Not to skewer Soto too hard though, there is a fantastic revelation in his new sky blue, black, and white, acrylic on paper works (Robot Form, Fever, Alchemy, Walker-Gatherer, Friends, December Flowers, Succulent). They showed a sensitivity, graceful simplicity, attention to detail, and an effervescent yet playful elegance rarely seen in contemporary drawing. Too bad Jonathan has blurry, poorly lit photos of them on his website.

The only other criticism mentionable is one that applies to a great many shows hung in pervasive art circles: There was just too much work in the show. Opting for a 'less is more' curatorial direction would have made this show so much stronger. Crowding every space with a work of art is not necessary. It clutters the eye, overwhelms the mind and shows insecurity in what one has to offer. In that it's a rookie move, like a teenage lover who just goes at it full force from the start without realizing that's how you spill your seed too quickly and disappoint your partner.

When work like Soto's is all bunched up together it has no space to breathe, to create an impact, to infiltrate our media saturated heads and give us something to remember; something iconic. A show with larger more ambitious entries like the first works I mentioned and the new small acrylic washed masterpieces would have been enough for a magnificent exhibition.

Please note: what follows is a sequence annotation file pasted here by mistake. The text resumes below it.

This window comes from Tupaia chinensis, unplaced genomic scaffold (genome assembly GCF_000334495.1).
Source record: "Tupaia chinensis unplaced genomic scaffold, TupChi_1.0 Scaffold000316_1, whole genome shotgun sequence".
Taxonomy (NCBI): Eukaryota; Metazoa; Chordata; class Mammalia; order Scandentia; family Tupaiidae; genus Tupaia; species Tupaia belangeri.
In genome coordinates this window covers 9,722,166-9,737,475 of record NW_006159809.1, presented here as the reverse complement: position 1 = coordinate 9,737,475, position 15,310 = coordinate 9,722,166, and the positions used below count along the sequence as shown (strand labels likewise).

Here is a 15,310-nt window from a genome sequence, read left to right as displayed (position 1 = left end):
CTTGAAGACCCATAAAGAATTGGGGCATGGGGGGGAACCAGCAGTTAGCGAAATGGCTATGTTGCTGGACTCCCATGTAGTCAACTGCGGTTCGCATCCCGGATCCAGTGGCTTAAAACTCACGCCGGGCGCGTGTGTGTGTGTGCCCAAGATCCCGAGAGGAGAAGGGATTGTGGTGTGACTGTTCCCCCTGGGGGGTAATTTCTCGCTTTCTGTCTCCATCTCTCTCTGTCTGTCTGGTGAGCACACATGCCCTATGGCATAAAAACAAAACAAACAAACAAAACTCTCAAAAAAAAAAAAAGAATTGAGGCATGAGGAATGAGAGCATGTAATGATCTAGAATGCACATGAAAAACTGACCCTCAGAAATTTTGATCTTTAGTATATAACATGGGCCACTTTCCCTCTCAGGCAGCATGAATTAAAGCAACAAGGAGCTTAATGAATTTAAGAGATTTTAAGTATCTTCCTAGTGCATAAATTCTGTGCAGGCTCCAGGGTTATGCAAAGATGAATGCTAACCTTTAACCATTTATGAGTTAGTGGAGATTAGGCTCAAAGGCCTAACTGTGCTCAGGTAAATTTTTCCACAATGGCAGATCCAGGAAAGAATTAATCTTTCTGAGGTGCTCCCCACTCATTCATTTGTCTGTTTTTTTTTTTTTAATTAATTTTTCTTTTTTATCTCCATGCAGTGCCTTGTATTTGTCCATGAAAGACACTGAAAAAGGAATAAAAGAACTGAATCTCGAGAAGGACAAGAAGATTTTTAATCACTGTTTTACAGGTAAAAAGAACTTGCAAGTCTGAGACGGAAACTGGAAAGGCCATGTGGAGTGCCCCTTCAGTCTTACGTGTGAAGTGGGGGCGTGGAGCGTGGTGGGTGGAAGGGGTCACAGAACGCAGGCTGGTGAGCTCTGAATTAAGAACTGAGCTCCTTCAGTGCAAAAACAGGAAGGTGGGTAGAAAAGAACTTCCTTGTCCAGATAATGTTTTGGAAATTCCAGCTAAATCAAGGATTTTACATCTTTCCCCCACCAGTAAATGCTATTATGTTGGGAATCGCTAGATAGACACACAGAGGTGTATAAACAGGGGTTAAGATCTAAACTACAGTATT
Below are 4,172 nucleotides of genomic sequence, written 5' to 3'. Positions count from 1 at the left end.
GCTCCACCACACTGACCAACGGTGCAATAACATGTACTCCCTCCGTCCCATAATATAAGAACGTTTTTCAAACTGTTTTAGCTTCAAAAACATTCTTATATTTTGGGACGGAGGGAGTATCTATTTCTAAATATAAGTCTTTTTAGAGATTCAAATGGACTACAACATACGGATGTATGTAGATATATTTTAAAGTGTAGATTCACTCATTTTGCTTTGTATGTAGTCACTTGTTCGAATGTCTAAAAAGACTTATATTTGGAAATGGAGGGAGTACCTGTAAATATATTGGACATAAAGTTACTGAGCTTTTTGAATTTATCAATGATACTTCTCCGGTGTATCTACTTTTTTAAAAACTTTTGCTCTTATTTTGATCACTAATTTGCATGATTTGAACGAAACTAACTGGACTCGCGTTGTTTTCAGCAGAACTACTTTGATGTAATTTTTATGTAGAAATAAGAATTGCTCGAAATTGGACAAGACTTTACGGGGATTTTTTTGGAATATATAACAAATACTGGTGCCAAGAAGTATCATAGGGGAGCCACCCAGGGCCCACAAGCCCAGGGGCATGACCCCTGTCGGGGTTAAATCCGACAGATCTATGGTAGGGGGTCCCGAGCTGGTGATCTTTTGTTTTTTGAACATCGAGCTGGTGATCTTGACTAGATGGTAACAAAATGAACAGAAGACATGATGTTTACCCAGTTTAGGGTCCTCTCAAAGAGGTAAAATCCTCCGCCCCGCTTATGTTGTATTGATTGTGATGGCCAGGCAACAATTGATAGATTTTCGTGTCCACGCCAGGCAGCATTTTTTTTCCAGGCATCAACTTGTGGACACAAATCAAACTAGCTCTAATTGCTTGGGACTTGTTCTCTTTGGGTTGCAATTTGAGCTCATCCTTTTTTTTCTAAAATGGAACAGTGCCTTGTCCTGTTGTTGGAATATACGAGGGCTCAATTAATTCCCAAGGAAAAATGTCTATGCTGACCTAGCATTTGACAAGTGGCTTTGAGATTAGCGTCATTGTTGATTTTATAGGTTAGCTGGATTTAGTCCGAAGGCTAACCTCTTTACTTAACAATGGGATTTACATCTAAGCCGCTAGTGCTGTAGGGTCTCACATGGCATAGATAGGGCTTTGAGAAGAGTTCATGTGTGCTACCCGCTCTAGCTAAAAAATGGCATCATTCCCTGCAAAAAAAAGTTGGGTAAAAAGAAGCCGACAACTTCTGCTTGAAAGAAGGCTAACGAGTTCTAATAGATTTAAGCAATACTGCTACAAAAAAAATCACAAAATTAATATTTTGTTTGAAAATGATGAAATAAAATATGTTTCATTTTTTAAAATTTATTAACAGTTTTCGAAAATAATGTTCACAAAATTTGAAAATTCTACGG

Let's hope Soto takes some time to catch his breath, digest existence and recharge before offering us more. Super Nova ambitiously put all of Jeff's strengths and weaknesses out there and in doing so proved he needs to stop spreading himself so thin.


     » Jonathan Levine Gallery
     » Jeff Soto

Comments

I just don't know what to say to this. Damn.

Posted by: shane at March 3, 2006 6:21 PM

Aaron's honesty is like an old itchy wool Army blanket. You hate it for how it chafes, how uncomfortable it makes you feel, but at the same time you have to recognize that you'd never make it through the cold winter of reality without it.

Did I just say "cold winter of reality"?

There's something wrong with me....

Posted by: Adam at March 3, 2006 10:22 PM

Here's what Jeff wrote to me about this review:

"I think you have some good points, I don't totally agree with everything but that's understandable. I think you're right about the show being too crowded, my work is pretty dense and needs breathing room. It might have made for a better presentation to keep some of the older pieces in that back room or not included them at all. The skulls and potato stamps- they are a few years old. I thought the gallery was much bigger from the photos I saw so I brought some older work that was not as refined.